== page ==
The present volume is the second in a proposed study of the main tendencies of American thought as expressed in our literature. In the preceding volume I have considered the incoming into America of certain old-world ideals and institutions, and the subjection of those ideals and institutions to the pressure of a new environment, from which resulted the overthrow of the principles of monarchy and aristocracy, and the setting up of the principle of republicanism. In the present study I purpose considering certain new growths that sprang up in the land thus cleared-what particular forms they assumed and why they assumed such forms. The delimitations of the period to be treated of are fixed by two wars that disturbed the normal unfolding of national experience: the War of 1812 that hastened the development of nineteenth-century ideals, and the Civil War that uprooted certain of the crasser growths of those vigorous years. The half century that lay between these dramatic episodes was a period of extravagant youth, given over to a cult of romanticism that wrought as many marvels as Aaron's rod. In the South, in New England, and on the western frontier, it laid hold of men's minds, consuming the stubble of eighteenth- century harvests, sweeping away the drab realisms of a cautious past, and offering in their stead more alluring ideals. Revolutions, greater and lesser, trod on each other's heels; the common adventure led into unexplored paths; and the final outcome for which it was all preparing was the emergence of a new middle class that in the succeeding half century was to subdue America to middle-class ends.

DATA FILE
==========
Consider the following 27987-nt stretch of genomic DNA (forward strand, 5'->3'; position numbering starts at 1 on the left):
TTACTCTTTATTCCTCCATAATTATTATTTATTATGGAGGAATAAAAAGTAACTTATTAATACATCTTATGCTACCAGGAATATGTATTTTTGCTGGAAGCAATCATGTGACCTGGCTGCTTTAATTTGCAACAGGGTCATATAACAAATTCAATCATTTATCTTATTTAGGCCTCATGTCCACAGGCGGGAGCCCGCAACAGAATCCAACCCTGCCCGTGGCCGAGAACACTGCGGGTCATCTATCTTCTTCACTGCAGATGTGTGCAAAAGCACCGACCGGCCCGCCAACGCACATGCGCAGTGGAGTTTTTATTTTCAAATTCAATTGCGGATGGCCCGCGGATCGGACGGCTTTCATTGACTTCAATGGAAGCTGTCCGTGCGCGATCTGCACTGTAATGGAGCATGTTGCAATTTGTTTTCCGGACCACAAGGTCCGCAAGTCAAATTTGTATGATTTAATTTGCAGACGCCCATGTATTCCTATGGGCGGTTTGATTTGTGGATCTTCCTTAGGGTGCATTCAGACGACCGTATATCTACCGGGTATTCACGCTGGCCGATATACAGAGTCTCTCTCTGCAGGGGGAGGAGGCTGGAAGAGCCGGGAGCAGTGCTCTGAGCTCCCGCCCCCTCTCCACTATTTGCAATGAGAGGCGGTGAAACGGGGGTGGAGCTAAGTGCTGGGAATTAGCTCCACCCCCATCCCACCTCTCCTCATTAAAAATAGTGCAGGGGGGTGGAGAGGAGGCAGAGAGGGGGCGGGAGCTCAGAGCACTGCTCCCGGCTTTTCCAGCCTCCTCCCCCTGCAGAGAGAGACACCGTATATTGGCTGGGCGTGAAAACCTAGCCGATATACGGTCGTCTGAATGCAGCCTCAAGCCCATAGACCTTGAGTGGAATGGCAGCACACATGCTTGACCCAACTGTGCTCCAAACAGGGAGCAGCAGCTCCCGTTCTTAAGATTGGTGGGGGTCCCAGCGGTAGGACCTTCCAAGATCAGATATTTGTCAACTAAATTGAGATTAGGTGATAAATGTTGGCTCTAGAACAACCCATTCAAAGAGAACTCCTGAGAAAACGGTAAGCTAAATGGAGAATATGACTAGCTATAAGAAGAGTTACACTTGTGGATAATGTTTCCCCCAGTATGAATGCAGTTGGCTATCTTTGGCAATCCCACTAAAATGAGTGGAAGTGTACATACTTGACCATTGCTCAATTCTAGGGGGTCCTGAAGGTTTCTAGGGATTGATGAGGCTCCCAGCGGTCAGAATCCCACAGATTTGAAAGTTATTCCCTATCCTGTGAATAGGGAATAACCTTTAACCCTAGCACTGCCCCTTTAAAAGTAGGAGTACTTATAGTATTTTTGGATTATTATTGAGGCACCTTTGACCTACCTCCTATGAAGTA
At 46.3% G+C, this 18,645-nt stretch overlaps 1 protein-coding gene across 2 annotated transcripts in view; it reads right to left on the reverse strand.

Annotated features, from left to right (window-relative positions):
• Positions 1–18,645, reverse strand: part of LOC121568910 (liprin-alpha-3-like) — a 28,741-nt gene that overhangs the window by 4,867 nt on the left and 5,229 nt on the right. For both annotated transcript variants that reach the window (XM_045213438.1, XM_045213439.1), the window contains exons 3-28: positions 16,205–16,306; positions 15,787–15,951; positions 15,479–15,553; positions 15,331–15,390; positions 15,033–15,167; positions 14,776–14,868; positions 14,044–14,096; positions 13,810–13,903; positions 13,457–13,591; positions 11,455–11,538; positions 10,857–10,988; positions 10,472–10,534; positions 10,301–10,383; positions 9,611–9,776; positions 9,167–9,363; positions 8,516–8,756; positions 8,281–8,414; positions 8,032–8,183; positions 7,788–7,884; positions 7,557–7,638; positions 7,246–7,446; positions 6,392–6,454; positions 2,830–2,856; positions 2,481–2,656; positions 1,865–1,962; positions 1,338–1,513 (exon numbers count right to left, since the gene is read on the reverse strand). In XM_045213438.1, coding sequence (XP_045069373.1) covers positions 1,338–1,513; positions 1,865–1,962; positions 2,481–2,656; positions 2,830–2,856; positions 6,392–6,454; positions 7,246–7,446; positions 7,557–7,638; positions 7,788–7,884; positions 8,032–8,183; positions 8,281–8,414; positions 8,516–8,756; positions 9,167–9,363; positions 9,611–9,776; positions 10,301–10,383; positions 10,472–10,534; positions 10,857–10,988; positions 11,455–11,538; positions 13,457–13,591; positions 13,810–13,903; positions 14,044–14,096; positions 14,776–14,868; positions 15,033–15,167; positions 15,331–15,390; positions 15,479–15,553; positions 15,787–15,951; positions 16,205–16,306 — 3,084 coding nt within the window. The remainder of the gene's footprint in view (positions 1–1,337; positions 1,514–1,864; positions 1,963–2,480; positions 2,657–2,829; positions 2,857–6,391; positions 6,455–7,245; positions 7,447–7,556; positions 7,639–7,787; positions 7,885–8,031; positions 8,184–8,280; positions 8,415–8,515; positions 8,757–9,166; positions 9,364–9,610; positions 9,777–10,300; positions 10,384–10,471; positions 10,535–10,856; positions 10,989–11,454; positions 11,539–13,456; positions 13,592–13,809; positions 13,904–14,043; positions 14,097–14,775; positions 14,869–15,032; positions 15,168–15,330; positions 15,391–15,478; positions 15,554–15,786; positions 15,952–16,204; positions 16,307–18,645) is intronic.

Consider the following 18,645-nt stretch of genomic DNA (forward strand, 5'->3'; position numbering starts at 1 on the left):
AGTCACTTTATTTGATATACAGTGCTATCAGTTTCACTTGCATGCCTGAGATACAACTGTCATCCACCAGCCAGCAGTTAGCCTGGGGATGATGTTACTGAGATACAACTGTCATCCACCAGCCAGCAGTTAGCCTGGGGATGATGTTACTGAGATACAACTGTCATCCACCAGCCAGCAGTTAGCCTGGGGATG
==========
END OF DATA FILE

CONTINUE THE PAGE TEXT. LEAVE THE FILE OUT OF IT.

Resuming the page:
Such drastic over turnings of the customary and familiar, such swift ruptures with the past, quite evidently do not come from trivial causes. Men do not put off the old before the new is ready; and if in those credulous years they turned romantic and refused to heed the counsels of experience, it was because the soil had been new-plowed for the growing of such crops as their fathers had not known. The grapes from which the wine of romance is vinted, it must not be forgotten, are rooted in the common earth. The loveliest romantic dreams spring from a parentage that is humbly prosaic. There is no more fruitful source of romantic hope than a fluid economics that overflows all narrow preemptions and sweeps away the restrictions that hamper free endeavor. With fresh economic realms to conquer, the dullest plodder discovers a stimulus in anticipation that sets him upon creating a Utopia. The breaking up of the static, the bold adventuring upon new worlds, is the fertile soil in which romance springs most luxuriantly. It needs no uncommon eyes, surely, to discover in the swift changes that came to America in the wake of the second English war, the seedbed of those ebullient romanticisms which in politics and economics, in theology and literature, turned away so contemptuously from the homespun past. Of a sudden America was becoming a new world with potentialities before undreamed of; and this new America was no longer content with the narrow ways of a more cautious generation. The older America of colonial days had been static, rationalistic, inclined to pessimism, fearful of innovation, tenacious of the customary. It conceived of human nature as evil, and accounting men incurably wicked, it opened no doors to Utopian dreams of a golden future. The round of daily life was confined within a narrow domestic economy, with few and rare changes in social status. Growth in population came mainly from natural increase. Exploitation was laborious, and such wealth as was laid by was gained in shop and field, in fisheries and shipping. With its expectations cramped by a drab agrarianism, it was content to remain primitively self-sufficient, not given to seeking riches by speculative short-cuts, clinging to the habitual, distrustful of change.